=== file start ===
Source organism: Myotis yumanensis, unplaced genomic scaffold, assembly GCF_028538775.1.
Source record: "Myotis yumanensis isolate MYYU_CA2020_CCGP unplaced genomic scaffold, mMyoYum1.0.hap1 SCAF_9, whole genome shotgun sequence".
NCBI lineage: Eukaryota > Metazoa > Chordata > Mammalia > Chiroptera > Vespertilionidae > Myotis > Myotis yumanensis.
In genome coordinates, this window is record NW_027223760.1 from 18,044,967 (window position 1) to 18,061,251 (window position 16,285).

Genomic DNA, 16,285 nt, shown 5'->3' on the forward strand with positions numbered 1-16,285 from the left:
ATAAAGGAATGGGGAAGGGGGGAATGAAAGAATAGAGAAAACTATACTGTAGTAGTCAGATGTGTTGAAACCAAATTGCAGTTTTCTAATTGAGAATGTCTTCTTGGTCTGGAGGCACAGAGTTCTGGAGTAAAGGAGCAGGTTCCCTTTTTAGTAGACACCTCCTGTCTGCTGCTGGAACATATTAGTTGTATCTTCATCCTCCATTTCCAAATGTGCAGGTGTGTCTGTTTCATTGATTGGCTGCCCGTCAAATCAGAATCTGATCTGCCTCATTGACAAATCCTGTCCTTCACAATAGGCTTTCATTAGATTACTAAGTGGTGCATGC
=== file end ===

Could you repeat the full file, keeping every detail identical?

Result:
Source organism: Myotis yumanensis, unplaced genomic scaffold, assembly GCF_028538775.1.
Source record: "Myotis yumanensis isolate MYYU_CA2020_CCGP unplaced genomic scaffold, mMyoYum1.0.hap1 SCAF_9, whole genome shotgun sequence".
NCBI lineage: Eukaryota > Metazoa > Chordata > Mammalia > Chiroptera > Vespertilionidae > Myotis > Myotis yumanensis.
In genome coordinates, this window is record NW_027223760.1 from 18,044,967 (window position 1) to 18,061,251 (window position 16,285).

Genomic DNA, 16,285 nt, shown 5'->3' on the forward strand with positions numbered 1-16,285 from the left:
ATAAAGGAATGGGGAAGGGGGGAATGAAAGAATAGAGAAAACTATACTGTAGTAGTCAGATGTGTTGAAACCAAATTGCAGTTTTCTAATTGAGAATGTCTTCTTGGTCTGGAGGCACAGAGTTCTGGAGTAAAGGAGCAGGTTCCCTTTTTAGTAGACACCTCCTGTCTGCTGCTGGAACATATTAGTTGTATCTTCATCCTCCATTTCCAAATGTGCAGGTGTGTCTGTTTCATTGATTGGCTGCCCGTCAAATCAGAATCTGATCTGCCTCATTGACAAATCCTGTCCTTCACAATAGGCTTTCATTAGATTACTAAGTGGTGCATGC